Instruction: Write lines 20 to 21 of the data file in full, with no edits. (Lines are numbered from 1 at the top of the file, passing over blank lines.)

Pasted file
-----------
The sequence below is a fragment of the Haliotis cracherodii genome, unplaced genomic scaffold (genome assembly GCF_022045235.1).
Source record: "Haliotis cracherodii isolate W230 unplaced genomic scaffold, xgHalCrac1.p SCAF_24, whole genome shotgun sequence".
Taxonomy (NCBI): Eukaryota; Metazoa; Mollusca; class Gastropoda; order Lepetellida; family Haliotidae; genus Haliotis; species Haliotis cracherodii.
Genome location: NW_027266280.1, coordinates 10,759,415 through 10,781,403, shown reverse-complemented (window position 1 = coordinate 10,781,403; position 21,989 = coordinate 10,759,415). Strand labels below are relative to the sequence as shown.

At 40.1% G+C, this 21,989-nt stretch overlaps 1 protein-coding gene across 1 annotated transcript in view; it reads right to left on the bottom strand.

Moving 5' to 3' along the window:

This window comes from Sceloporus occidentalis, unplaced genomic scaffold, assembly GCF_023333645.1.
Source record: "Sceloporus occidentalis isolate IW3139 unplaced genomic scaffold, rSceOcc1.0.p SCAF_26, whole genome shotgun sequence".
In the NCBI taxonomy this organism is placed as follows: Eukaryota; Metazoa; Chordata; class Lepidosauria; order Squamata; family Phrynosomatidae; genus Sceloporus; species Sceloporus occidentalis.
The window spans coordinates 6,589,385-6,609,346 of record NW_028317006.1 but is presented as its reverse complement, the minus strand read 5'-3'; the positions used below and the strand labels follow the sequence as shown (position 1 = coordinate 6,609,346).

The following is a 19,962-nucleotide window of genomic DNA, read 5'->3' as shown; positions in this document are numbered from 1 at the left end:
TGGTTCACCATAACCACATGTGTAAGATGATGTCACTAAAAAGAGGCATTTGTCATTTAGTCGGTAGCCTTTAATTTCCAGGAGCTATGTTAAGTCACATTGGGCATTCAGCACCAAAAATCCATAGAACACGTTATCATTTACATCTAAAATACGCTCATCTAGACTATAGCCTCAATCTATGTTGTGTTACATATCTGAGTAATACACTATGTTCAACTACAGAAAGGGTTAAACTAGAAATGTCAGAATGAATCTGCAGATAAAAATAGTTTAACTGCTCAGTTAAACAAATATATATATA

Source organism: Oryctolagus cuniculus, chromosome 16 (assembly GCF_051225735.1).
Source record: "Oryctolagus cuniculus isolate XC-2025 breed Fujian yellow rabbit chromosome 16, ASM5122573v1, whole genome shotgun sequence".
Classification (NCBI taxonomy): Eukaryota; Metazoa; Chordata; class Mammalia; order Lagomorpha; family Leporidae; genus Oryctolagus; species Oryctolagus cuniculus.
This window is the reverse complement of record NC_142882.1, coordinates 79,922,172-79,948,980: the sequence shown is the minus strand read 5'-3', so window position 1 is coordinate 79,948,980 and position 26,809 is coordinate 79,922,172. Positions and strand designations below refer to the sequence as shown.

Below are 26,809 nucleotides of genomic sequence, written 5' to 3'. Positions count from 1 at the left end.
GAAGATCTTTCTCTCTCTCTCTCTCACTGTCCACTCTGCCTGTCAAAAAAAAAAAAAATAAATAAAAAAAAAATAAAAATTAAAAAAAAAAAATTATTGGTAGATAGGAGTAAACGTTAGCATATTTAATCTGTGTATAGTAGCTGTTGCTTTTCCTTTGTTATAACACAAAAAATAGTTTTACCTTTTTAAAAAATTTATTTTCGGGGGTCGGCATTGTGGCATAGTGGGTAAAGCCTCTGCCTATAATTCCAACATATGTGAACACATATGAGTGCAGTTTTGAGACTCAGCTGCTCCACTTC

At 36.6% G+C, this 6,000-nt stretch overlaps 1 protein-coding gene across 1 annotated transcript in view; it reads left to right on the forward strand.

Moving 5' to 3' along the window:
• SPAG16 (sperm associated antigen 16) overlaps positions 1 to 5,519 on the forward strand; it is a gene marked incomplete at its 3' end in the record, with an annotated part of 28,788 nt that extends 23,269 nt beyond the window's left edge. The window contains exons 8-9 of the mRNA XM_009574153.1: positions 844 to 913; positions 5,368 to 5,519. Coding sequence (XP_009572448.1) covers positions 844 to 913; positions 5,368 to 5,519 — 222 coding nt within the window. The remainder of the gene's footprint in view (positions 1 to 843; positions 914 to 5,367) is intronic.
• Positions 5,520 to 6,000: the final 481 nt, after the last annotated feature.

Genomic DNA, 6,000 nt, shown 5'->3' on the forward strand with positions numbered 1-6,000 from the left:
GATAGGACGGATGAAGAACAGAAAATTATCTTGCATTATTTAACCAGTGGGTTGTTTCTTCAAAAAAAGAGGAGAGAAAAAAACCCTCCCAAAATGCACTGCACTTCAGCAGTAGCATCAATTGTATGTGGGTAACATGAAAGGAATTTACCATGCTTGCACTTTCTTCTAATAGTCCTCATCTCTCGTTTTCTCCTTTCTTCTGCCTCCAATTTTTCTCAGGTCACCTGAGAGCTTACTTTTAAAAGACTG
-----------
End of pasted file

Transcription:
Moving 5' to 3' along the window:
• SPAG16 (sperm associated antigen 16) overlaps positions 1 to 5,519 on the forward strand; it is a gene marked incomplete at its 3' end in the record, with an annotated part of 28,788 nt that extends 23,269 nt beyond the window's left edge. The window contains exons 8-9 of the mRNA XM_009574153.1: positions 844 to 913; positions 5,368 to 5,519. Coding sequence (XP_009572448.1) covers positions 844 to 913; positions 5,368 to 5,519 — 222 coding nt within the window. The remainder of the gene's footprint in view (positions 1 to 843; positions 914 to 5,367) is intronic.